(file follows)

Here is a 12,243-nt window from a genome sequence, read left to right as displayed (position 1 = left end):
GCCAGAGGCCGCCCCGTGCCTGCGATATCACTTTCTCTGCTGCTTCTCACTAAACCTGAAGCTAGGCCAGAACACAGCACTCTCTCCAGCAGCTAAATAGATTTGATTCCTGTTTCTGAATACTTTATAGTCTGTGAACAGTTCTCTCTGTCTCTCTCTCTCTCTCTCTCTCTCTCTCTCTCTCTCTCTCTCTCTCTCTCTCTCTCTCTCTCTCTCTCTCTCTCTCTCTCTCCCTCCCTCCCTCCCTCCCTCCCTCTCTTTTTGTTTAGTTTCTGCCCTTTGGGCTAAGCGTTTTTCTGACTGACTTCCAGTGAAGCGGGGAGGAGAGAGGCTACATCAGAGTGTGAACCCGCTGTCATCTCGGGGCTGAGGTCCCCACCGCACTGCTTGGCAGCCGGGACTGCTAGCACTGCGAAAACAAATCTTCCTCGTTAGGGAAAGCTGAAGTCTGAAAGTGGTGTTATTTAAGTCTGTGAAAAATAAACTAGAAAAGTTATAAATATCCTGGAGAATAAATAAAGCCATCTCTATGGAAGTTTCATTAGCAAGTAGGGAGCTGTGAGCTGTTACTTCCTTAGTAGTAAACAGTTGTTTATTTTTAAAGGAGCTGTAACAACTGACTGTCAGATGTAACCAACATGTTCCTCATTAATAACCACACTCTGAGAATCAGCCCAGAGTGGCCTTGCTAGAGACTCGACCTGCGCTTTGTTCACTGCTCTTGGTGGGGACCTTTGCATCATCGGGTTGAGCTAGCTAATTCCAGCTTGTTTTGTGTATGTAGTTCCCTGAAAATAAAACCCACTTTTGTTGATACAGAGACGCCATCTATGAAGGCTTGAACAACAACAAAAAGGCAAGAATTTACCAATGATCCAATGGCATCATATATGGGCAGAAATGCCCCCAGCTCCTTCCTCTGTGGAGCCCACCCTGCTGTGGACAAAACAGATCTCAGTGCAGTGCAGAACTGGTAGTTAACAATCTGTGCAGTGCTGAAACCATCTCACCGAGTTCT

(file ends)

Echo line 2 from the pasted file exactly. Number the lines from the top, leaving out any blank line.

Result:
GCCAGAGGCCGCCCCGTGCCTGCGATATCACTTTCTCTGCTGCTTCTCACTAAACCTGAAGCTAGGCCAGAACACAGCACTCTCTCCAGCAGCTAAATAGATTTGATTCCTGTTTCTGAATACTTTATAGTCTGTGAACAGTTCTCTCTGTCTCTCTCTCTCTCTCTCTCTCTCTCTCTCTCTCTCTCTCTCTCTCTCTCTCTCTCTCTCTCTCTCTCTCTCTCTCTCTCTCCCTCCCTCCCTCCCTCCCTCCCTCTCTTTTTGTTTAGTTTCTGCCCTTTGGGCTAAGCGTTTTTCTGACTGACTTCCAGTGAAGCGGGGAGGAGAGAGGCTACATCAGAGTGTGAACCCGCTGTCATCTCGGGGCTGAGGTCCCCACCGCACTGCTTGGCAGCCGGGACTGCTAGCACTGCGAAAACAAATCTTCCTCGTTAGGGAAAGCTGAAGTCTGAAAGTGGTGTTATTTAAGTCTGTGAAAAATAAACTAGAAAAGTTATAAATATCCTGGAGAATAAATAAAGCCATCTCTATGGAAGTTTCATTAGCAAGTAGGGAGCTGTGAGCTGTTACTTCCTTAGTAGTAAACAGTTGTTTATTTTTAAAGGAGCTGTAACAACTGACTGTCAGATGTAACCAACATGTTCCTCATTAATAACCACACTCTGAGAATCAGCCCAGAGTGGCCTTGCTAGAGACTCGACCTGCGCTTTGTTCACTGCTCTTGGTGGGGACCTTTGCATCATCGGGTTGAGCTAGCTAATTCCAGCTTGTTTTGTGTATGTAGTTCCCTGAAAATAAAACCCACTTTTGTTGATACAGAGACGCCATCTATGAAGGCTTGAACAACAACAAAAAGGCAAGAATTTACCAATGATCCAATGGCATCATATATGGGCAGAAATGCCCCCAGCTCCTTCCTCTGTGGAGCCCACCCTGCTGTGGACAAAACAGATCTCAGTGCAGTGCAGAACTGGTAGTTAACAATCTGTGCAGTGCTGAAACCATCTCACCGAGTTCT